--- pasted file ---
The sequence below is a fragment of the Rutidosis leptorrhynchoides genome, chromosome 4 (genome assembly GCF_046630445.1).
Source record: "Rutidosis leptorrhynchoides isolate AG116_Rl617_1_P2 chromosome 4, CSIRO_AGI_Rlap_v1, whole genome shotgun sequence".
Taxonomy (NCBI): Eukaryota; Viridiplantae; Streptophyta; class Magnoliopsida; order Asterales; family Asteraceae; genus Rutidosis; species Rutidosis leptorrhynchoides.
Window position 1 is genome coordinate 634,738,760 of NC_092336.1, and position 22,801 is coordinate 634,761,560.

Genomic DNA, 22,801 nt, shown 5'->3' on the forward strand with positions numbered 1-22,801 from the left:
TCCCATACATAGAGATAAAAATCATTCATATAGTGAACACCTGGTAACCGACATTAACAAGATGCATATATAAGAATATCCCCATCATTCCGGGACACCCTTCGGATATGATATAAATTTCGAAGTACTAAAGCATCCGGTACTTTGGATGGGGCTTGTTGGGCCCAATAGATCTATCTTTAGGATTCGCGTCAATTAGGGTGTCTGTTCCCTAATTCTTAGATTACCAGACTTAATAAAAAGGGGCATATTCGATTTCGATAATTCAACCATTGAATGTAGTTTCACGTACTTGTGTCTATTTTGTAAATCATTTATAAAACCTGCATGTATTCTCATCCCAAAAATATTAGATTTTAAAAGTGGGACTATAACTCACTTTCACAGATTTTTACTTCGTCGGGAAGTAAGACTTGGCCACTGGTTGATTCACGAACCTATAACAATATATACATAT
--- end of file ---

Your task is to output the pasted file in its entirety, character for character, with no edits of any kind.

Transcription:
The sequence below is a fragment of the Rutidosis leptorrhynchoides genome, chromosome 4 (genome assembly GCF_046630445.1).
Source record: "Rutidosis leptorrhynchoides isolate AG116_Rl617_1_P2 chromosome 4, CSIRO_AGI_Rlap_v1, whole genome shotgun sequence".
Taxonomy (NCBI): Eukaryota; Viridiplantae; Streptophyta; class Magnoliopsida; order Asterales; family Asteraceae; genus Rutidosis; species Rutidosis leptorrhynchoides.
Window position 1 is genome coordinate 634,738,760 of NC_092336.1, and position 22,801 is coordinate 634,761,560.

Genomic DNA, 22,801 nt, shown 5'->3' on the forward strand with positions numbered 1-22,801 from the left:
TCCCATACATAGAGATAAAAATCATTCATATAGTGAACACCTGGTAACCGACATTAACAAGATGCATATATAAGAATATCCCCATCATTCCGGGACACCCTTCGGATATGATATAAATTTCGAAGTACTAAAGCATCCGGTACTTTGGATGGGGCTTGTTGGGCCCAATAGATCTATCTTTAGGATTCGCGTCAATTAGGGTGTCTGTTCCCTAATTCTTAGATTACCAGACTTAATAAAAAGGGGCATATTCGATTTCGATAATTCAACCATTGAATGTAGTTTCACGTACTTGTGTCTATTTTGTAAATCATTTATAAAACCTGCATGTATTCTCATCCCAAAAATATTAGATTTTAAAAGTGGGACTATAACTCACTTTCACAGATTTTTACTTCGTCGGGAAGTAAGACTTGGCCACTGGTTGATTCACGAACCTATAACAATATATACATAT